A Night in the Qatari Desert


“What is there to do here?” I asked my new work colleague. I had been in Doha, Qatar for a total of two days. He scoffed and rolled his eyes.

“Absolutely nothing,” he stated. “This is the most boring city in the world.”

Days later, I realised he was not completely off the mark. For me, Doha was just another rapidly expanding city. It was the Qatari desert, a short drive from the centre of town, which both captured my attention and offered a plethora of activities that one could partake in.

The summer stretched on, day after day of searing heat. Come August, the weather finally started to turn and it was decided that a group of us would go camping in the desert, by the sea. We were chauffeured by a pair of Qatari natives with giant 4WDs. They took the opportunity to go dune bashing, speeding down the sides of the immense mountains of sand and laughing at our screams of delight.

Once there, we immediately shed our outer garments and ran to the ocean. Clothing was regulated within the parameters of the city, but out here, there were no rules. We could wear what we wished.

I sighed with delight as my body made first contact with the cool water. We bobbed around until after sundown; dodging jellyfish, chasing one another, or just simply floating on our backs, gazing upward at the sky. We were eventually summoned out of the water to chow down on some BBQ’d meat and trade stories over shisha.

It was well into the night when three of us decided to amble out into the desert, seating ourselves at the top of one of the sand dunes near camp. Here, away from the glow of the city, you could see the stars; a tapestry of bright lights that hung suspended above our heads. I instinctively searched for the Southern Cross constellation, but it was nowhere to be seen; I was gazing at a foreign sky in a land far from home.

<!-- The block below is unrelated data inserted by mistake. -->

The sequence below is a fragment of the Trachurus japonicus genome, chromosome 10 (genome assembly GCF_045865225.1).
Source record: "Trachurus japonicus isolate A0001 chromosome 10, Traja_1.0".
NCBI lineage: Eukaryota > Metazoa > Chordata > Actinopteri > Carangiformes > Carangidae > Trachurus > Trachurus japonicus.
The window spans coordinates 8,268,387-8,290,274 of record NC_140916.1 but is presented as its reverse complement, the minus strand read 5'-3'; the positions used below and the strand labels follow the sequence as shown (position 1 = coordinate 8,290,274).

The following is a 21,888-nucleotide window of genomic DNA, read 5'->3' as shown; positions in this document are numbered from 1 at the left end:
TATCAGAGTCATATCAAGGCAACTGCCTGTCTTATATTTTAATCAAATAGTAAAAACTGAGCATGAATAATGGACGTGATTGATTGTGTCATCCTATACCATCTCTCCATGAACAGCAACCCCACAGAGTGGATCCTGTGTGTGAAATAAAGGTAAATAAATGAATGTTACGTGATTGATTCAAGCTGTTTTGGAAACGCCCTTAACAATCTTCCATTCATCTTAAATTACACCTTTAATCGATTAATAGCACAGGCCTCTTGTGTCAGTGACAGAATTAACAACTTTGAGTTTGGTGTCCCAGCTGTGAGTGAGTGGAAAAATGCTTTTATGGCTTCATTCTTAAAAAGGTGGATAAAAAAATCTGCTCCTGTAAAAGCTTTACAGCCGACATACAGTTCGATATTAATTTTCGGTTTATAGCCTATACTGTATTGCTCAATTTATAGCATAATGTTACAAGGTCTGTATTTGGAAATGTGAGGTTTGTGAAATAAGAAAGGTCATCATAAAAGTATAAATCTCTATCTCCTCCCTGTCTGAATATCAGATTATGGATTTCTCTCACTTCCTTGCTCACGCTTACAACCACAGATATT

As dawn began to break, we raced back to the sea. I drifted in the water, watching the sun peak over the horizon and there was something there, on the precipice of my mind; some sort of peace, or understanding. I knew soon I would have to leave the water and go back to the car, back to the city, back to the realities of living as an expat in the Middle East. But in that moment, life seemed infinite, everything was possible and for a brief period of time, I got a glimpse of something bigger than myself.

And this is why I travel; to be awed, to be humbled and for that sweet taste of gratitude that those moments in life leave upon your lips.

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